Commonsense Causality :
If there is a drastic/distinct change, and there are events seen immediately afterwards, which don’t happen otherwise, for a sufficiently long period, then you tend to attribute those events to that change.
More so if the change is known to / it is possible for the change to, cause those such events.
Logically speaking, it could all be a coincidence.
A cat enters your house and some time later you find the milk in the kitchen spilled.
You infer – the cat spilled the milk.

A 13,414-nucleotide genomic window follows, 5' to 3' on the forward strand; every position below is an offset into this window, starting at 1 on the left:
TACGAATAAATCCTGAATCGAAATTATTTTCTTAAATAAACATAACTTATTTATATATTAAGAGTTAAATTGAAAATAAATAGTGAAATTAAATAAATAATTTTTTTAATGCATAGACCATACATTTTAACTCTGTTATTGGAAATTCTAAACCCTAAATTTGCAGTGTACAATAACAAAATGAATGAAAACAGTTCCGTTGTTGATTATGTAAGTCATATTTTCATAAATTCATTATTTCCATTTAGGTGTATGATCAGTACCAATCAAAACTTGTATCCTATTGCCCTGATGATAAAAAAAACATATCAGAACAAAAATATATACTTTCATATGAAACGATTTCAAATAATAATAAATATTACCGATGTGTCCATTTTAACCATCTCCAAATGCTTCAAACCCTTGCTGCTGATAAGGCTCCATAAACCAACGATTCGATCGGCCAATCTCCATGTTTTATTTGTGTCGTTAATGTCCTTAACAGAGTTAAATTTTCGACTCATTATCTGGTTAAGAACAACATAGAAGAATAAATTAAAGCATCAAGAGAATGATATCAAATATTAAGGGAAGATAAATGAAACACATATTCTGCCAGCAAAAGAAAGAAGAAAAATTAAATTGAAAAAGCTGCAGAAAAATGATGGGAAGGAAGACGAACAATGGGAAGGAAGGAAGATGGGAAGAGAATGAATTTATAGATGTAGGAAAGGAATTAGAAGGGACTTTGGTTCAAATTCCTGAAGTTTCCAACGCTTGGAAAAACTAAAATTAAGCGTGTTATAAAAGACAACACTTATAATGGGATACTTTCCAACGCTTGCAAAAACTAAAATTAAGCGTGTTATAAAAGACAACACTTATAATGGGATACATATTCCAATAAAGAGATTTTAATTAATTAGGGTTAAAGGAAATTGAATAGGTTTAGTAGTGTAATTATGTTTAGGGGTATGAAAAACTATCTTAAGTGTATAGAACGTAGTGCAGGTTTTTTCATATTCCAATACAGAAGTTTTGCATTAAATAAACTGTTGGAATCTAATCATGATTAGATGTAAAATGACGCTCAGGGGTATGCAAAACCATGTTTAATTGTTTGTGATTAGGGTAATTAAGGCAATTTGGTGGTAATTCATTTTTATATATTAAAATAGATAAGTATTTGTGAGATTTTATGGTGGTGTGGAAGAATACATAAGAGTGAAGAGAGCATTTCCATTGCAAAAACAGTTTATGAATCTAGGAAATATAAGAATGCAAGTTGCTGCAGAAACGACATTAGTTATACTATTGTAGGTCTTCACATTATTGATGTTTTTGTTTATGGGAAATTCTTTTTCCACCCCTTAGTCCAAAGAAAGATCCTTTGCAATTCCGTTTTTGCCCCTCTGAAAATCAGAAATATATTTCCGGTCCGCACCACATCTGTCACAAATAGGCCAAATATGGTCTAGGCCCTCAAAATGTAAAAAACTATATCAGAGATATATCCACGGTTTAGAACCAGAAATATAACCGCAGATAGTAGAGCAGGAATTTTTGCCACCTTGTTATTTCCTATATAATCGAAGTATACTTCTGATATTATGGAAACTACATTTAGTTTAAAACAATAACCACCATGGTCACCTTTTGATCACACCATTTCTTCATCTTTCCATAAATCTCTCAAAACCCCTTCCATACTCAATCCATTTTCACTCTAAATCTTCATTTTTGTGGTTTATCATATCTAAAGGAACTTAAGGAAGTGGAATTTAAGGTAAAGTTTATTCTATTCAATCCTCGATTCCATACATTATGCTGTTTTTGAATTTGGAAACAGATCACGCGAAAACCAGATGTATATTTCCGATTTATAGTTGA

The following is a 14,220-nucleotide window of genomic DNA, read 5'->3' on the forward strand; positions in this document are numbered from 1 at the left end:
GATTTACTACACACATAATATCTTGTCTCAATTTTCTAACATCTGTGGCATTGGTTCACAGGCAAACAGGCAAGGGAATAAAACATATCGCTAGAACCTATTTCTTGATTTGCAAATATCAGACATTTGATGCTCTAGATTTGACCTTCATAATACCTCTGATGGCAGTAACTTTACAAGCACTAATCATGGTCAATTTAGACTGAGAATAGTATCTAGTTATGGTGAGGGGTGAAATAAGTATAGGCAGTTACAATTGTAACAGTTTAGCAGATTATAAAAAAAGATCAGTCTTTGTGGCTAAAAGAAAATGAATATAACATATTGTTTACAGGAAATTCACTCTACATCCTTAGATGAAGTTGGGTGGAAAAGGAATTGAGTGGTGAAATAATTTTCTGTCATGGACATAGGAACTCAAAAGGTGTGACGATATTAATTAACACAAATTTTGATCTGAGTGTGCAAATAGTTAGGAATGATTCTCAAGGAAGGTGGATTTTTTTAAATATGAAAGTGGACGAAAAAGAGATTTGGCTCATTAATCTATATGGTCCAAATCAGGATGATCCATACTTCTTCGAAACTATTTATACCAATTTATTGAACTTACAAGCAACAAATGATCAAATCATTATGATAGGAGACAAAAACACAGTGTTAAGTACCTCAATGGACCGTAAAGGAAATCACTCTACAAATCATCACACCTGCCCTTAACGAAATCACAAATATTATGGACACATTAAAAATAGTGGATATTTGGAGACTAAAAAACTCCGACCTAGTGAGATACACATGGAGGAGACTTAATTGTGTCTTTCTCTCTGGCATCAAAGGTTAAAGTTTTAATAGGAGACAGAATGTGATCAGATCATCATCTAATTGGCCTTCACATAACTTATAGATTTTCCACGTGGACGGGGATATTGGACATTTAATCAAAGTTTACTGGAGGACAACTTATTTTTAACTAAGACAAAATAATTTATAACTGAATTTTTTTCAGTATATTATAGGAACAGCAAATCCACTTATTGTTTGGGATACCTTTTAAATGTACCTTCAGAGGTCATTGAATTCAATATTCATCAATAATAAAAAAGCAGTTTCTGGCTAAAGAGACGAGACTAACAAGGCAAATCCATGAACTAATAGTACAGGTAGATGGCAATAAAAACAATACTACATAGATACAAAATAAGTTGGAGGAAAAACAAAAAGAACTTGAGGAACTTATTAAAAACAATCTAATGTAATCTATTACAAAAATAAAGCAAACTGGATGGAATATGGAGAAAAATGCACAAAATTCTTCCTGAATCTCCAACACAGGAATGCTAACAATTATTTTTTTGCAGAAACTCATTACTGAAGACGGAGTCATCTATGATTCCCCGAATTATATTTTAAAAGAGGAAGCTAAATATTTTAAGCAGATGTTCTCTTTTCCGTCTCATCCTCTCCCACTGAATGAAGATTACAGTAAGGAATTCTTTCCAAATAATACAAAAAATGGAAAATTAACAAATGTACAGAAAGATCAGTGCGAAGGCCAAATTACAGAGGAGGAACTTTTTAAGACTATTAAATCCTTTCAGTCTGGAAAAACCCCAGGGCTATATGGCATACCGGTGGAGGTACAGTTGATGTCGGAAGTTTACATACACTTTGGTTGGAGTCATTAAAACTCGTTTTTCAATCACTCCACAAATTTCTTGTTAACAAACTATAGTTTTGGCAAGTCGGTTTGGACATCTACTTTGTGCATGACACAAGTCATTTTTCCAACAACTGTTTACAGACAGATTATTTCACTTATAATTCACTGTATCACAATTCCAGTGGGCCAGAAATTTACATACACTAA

Here all the conditions are satisfied –
1) A cat entering a house is a drastic change
2) milk is rarely seen spilled otherwise in the house, over a long period
3) this happened sufficiently soon after the cat entered (not like say after 50 years)
4) a cat is known to / it is possible for the cat to upset things.
Consider this simplest thing – there is a liquid solution kept in a beaker for very long. You put a drop of a chemical in it and it immediately changes colour. You will attribute the change of colour to the chemical drop being put in. Now, logically arguing, this change in colour could be because of some OTHER factor/change/influence, AFFECTED in the liquid solution JUST AT THE VERY TIME you dropped the chemical drop.
You can never be certain that A is the cause of B, in real life.